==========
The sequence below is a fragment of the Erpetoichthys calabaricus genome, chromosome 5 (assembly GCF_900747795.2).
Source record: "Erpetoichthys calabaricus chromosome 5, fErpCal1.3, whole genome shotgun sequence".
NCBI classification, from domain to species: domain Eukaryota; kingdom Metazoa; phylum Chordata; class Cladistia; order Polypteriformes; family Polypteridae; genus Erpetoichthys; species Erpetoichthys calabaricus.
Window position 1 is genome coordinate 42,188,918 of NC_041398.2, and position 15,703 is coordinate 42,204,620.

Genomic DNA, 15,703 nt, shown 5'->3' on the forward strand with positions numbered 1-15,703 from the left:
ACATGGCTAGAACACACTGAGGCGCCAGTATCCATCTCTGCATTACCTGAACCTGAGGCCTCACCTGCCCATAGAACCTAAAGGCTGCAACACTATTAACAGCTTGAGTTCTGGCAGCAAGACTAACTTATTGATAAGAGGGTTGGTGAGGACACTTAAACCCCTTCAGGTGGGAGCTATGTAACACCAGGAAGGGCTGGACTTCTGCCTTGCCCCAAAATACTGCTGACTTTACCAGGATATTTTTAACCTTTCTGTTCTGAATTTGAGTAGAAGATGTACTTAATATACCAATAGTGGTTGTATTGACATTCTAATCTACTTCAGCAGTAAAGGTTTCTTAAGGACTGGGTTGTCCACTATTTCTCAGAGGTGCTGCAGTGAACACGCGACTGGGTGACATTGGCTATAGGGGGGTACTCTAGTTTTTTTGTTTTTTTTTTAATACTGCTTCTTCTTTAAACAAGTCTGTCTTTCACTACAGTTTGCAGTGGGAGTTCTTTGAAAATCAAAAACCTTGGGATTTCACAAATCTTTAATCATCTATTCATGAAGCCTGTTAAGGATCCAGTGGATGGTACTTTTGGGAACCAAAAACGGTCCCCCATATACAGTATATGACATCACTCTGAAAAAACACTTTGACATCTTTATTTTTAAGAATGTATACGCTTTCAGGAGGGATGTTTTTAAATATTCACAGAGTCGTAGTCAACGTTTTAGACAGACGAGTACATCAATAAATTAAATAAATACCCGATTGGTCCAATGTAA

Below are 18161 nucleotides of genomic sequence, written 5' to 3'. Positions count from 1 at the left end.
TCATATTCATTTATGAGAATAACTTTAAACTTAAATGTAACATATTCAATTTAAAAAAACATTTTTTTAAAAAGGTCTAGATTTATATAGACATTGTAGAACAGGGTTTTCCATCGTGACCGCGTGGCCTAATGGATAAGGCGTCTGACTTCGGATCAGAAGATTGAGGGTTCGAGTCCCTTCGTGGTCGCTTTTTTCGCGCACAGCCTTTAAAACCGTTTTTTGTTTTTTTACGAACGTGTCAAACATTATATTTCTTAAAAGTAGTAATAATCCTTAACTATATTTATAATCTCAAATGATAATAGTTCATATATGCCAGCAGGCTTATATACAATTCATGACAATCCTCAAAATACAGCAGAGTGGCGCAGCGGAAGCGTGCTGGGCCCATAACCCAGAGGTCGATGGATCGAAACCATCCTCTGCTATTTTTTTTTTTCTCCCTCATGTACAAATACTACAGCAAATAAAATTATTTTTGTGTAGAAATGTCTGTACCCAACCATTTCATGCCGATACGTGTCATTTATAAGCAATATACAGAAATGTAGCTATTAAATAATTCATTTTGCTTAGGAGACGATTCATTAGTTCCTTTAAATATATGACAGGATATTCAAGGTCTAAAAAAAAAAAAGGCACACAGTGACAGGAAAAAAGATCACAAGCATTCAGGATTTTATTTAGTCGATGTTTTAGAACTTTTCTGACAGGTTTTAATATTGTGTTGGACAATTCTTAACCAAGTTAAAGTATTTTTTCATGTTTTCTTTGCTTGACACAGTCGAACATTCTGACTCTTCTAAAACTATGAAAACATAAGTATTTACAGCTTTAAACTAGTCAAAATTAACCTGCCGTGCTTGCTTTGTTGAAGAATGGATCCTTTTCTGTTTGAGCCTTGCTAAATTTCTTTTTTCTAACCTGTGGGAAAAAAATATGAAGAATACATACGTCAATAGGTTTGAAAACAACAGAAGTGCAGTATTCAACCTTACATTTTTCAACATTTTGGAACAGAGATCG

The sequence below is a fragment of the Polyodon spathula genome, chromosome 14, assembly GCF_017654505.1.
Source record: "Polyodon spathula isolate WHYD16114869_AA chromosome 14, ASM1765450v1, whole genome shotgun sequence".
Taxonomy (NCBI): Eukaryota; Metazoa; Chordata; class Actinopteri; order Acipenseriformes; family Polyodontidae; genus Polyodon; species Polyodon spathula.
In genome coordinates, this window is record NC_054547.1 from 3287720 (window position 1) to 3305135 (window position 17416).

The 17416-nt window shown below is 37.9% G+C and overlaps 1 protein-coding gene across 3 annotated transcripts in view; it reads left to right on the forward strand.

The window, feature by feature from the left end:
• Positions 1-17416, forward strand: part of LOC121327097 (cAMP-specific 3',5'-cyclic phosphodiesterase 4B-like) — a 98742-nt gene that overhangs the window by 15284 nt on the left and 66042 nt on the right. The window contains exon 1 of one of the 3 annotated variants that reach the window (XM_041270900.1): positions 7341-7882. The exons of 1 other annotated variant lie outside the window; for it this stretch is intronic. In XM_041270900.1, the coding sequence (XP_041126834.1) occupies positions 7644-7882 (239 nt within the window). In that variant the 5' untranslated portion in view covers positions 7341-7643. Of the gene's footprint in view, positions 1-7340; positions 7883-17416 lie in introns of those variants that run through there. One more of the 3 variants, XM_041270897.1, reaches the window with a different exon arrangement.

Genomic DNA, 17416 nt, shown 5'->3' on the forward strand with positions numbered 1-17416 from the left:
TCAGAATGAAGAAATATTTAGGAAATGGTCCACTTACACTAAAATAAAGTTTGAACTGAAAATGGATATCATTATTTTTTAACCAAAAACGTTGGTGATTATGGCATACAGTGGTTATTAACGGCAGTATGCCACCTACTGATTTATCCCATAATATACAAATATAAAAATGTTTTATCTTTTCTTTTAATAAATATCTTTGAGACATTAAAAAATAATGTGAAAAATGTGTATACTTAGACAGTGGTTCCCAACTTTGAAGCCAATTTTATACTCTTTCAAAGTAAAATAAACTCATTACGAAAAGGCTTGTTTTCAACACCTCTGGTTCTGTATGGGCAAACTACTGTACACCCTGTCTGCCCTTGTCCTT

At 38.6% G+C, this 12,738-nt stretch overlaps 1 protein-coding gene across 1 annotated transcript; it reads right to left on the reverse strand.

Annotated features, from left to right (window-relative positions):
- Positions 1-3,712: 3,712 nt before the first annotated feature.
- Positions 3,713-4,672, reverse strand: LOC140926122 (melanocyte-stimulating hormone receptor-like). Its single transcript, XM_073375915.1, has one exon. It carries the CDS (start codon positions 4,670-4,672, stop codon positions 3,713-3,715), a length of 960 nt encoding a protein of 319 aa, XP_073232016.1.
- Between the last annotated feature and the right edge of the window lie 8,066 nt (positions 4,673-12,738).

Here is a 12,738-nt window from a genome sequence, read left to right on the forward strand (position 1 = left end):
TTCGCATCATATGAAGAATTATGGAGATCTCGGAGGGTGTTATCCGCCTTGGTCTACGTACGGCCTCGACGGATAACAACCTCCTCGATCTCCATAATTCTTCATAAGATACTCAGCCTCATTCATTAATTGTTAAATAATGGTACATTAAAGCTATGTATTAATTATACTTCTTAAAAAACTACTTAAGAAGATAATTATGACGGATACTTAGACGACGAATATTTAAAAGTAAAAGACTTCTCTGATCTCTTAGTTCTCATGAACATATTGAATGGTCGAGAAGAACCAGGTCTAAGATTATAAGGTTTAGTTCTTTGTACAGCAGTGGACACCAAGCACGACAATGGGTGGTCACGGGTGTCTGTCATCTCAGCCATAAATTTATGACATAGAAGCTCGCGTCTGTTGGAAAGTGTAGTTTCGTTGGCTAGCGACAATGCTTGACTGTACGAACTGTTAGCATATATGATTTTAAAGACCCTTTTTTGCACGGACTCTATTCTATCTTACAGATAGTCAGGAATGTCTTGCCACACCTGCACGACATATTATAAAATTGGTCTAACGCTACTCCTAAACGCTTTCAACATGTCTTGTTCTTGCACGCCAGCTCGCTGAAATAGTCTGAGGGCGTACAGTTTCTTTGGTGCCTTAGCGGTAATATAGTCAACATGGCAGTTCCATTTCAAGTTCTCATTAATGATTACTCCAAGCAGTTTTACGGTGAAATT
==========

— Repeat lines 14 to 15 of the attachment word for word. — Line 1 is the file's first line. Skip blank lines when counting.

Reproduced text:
The window, feature by feature from the left end:
• Positions 1-17416, forward strand: part of LOC121327097 (cAMP-specific 3',5'-cyclic phosphodiesterase 4B-like) — a 98742-nt gene that overhangs the window by 15284 nt on the left and 66042 nt on the right. The window contains exon 1 of one of the 3 annotated variants that reach the window (XM_041270900.1): positions 7341-7882. The exons of 1 other annotated variant lie outside the window; for it this stretch is intronic. In XM_041270900.1, the coding sequence (XP_041126834.1) occupies positions 7644-7882 (239 nt within the window). In that variant the 5' untranslated portion in view covers positions 7341-7643. Of the gene's footprint in view, positions 1-7340; positions 7883-17416 lie in introns of those variants that run through there. One more of the 3 variants, XM_041270897.1, reaches the window with a different exon arrangement.